BEC Preview: Guidelines for Loudness in Internet Radio

John Kean is a consultant with Cavell Mertz & Associates. He recently participated in a Q&A to preview his upcoming BEC session.
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John Kean is a consultant with Cavell Mertz & Associates. He has previously served as senior technologist for NPR Labs. He is a past president of the IEEE Broadcast Symposium and the Washington DC Section of the AES, is a contributing author to the NAB Engineering Handbook, editions 7, 8 and 9, and a recipient of the Association of Public Radio Engineers' Engineering Achievement Award.

He recently participated in an emailed Q&A to preview his upcoming Broadcast Engineering Conference session.

Radio: Your presentation is titled, �The AES Loudness Guidelines for Internet Audio and What they Mean for Producers, Distributors and Listeners.� Briefly, can you summarize the subject matter of your overall presentation for those who may not be able to see it?

John Kean:The AES Loudness Guidelines represent a major step forward in measuring the audio levels for production and distribution of audio content to consumers over the Internet. The AES Technical Committee was formed early last year to fill a need for audio metrics for Internet audio services. �Despite the extensive development of the Internet to deliver audio by music program services, radio stations and others, no industry guidelines existed to define at what levels, and range of levels, audio should be encoded for listeners. As a result, listeners might change program services in their car, on their smart phone or computer, and hear an entirely different audio level. This has been reported by consumers as an annoyance, and some studies have shown that unexpected shifts in level may lead to listener turn-off-something that programmers want to avoid!

Radio: What are the new AES recommendations regarding the overall technical guidelines for Internet-based audio services?

Kean: In addition to live streams, the guidelines apply to podcasts and progressive file transfer applications, which employ recorded content. Although this involves literally thousands of different audio services, experience has shown that a common measurement of loudness, as perceived by listeners, is practical. The Technical Committee used standards for measurement that were developed in the past decade by the International Telecommunications Union, and where possible, relied on procedures that were developed by the European Broadcasting Union's PLOUD Committee. We had great confidence in adapting this technology to the Internet because these organizations have successfully tackled audio metrics to deliver content to their listeners via radio and television.�

Radio: Also regarding AES work, can you give us a sneak peek into what type of new �second generation� audio solutions the body is looking into for consumer playback devices? What are the current issues in this subject that need addressing?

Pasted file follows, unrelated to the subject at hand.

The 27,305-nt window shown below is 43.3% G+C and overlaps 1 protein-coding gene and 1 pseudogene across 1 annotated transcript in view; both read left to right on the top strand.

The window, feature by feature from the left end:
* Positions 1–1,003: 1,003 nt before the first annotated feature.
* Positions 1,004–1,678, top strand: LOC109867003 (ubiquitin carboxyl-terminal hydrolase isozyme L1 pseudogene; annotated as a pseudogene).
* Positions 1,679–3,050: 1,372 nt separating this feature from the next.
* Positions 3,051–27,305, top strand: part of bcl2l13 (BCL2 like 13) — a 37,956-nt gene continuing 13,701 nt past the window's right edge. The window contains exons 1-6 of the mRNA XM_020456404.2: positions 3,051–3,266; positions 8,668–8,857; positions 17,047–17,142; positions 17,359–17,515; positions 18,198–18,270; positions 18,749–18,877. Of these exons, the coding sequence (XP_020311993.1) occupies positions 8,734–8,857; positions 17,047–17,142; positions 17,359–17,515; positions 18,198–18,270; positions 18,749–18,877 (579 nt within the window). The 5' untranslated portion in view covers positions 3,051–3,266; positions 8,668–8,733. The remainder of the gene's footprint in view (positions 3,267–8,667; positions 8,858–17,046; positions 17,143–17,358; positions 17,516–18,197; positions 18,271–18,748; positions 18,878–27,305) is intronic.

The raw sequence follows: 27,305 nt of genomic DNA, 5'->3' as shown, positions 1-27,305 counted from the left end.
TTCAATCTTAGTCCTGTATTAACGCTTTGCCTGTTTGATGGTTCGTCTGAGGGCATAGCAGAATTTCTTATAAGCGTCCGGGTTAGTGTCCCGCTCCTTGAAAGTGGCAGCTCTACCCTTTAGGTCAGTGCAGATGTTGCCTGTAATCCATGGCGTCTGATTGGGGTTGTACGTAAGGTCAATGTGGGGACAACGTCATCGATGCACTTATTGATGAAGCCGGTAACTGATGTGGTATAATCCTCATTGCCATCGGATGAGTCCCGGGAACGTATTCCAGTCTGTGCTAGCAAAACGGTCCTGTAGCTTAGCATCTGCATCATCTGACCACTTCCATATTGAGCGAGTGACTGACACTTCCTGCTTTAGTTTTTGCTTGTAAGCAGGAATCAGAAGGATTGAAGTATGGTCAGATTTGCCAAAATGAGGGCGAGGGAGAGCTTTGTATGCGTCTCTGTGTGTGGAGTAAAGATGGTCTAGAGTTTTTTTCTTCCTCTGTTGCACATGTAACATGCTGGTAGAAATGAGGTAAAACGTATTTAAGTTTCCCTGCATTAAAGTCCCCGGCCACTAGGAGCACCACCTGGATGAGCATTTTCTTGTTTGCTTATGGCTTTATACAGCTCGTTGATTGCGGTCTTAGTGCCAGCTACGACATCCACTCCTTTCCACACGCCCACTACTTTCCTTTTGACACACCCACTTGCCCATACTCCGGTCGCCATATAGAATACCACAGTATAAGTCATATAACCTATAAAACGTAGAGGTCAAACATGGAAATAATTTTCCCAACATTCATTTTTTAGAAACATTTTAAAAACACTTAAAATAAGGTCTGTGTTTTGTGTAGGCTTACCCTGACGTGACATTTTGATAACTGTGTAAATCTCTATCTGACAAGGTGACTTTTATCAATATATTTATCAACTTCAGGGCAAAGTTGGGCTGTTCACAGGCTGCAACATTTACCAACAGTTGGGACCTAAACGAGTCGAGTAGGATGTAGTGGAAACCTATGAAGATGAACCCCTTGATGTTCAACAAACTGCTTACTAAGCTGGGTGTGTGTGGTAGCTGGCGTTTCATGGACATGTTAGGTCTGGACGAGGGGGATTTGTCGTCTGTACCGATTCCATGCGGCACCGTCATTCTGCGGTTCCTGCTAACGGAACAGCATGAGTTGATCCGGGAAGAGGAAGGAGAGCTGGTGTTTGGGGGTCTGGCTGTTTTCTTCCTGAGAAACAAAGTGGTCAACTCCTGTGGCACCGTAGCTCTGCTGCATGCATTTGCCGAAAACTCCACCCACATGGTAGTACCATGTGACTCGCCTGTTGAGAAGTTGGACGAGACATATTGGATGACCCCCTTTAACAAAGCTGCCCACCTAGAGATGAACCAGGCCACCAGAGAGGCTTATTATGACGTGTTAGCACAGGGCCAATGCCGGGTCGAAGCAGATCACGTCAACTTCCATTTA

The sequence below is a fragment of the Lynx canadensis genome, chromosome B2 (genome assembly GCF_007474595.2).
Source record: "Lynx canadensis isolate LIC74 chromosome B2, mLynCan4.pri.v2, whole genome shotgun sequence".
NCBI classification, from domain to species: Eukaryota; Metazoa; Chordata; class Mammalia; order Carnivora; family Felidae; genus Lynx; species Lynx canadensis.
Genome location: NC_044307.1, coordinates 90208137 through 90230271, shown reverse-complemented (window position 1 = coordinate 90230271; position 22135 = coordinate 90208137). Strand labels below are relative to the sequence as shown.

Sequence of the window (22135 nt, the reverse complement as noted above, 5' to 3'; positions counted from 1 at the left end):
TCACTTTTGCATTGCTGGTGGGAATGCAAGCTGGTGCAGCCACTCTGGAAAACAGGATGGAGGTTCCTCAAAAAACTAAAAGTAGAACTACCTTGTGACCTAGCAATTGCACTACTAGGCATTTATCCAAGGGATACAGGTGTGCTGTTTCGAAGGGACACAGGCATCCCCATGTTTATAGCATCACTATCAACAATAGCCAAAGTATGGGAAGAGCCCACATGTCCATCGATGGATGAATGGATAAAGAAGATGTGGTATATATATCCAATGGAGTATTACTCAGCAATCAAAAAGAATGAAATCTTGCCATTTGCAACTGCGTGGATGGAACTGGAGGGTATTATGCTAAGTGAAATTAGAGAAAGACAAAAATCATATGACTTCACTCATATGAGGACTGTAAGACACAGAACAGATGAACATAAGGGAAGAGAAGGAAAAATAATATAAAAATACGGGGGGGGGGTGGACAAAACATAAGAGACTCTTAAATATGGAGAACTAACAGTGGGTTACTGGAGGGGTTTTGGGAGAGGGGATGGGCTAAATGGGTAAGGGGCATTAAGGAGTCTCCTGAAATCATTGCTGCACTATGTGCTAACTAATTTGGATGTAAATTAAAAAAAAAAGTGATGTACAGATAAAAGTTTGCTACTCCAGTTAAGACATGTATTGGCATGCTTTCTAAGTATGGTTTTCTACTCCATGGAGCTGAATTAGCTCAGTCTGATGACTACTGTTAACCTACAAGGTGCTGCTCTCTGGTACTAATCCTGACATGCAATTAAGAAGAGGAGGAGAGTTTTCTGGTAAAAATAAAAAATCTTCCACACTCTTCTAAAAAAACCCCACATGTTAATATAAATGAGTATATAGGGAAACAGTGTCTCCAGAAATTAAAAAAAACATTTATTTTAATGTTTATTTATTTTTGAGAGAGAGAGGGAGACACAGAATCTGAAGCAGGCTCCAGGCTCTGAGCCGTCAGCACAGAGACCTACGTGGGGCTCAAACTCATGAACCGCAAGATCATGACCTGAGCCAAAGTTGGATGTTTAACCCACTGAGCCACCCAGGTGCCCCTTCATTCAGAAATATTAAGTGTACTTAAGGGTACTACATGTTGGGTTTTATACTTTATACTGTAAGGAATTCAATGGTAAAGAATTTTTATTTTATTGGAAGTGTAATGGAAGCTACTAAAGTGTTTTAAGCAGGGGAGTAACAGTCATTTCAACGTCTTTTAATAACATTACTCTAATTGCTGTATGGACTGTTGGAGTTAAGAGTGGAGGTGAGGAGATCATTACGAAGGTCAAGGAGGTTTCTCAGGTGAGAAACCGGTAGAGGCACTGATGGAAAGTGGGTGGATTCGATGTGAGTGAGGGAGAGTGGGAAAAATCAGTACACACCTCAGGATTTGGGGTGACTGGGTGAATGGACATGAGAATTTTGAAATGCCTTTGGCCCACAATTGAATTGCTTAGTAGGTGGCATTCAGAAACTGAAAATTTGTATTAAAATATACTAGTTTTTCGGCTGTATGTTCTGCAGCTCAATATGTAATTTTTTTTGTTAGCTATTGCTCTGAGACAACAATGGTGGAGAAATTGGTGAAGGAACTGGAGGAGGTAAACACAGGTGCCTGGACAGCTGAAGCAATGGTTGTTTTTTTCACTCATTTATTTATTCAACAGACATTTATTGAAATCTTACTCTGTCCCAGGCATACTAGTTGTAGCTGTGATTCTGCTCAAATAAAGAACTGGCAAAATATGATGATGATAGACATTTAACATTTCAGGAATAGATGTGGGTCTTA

Kean:The present guidelines address metrics and policies for encoding digital audio before it is streamed or recorded for distribution over the Internet. This might be thought of as a "single-ended" solution that addresses the average loudness delivered to listeners as well as possible. However, the needs and desires of listeners vary, and certainly their listening environments vary, as well. For example, the same listener in his/her quiet living room might want a very different loudness range (the variation in loudness around the long-term average) than listening in the kitchen, or riding light rail transport. Addressing the average loudness is a step forward, but the next work of the committee will be to employ technology at the listener's device. Modern playback devices have considerable data processing capability that can be harnessed to optimize the listening experience.

Radio: Drawing from your expertise, what is the future of Internet-based audio services?

Kean:The future of Internet-based audio is bright! It is an all-digital medium with the capacity to deliver audio with enormous high quality and excitement. Developments in improvements in the digital audio codecs, which encode and decode the audio at each end of a link, continue to improve in efficiency and quality. The committee is looking at harnessing the metadata payload of digital audio to add audio metrics at the point of encoding. This could allow the playback devices to know the audio content being sent to intelligently manage loudness range according to their needs and tastes. Then, the audio in a single stream can be optimized for listeners in their quiet listening room, in the car, or on the train-all at the same time! This is Internet audio services in the near future.�

Radio: What do you anticipate will be the most significant technology trend at the 2016 NAB Show?

Kean:If you'll excuse my bias toward audio services, I think the technology trend will be increased use of digital audio to deliver programming to listeners. This has been going on for more than a decade in radio, and will continue to progress. Internet audio services started more recently but have advanced at an even greater rate in North America. With advances in the encoding and intelligent loudness management, I predict listeners are in for great experience in the next couple of years.

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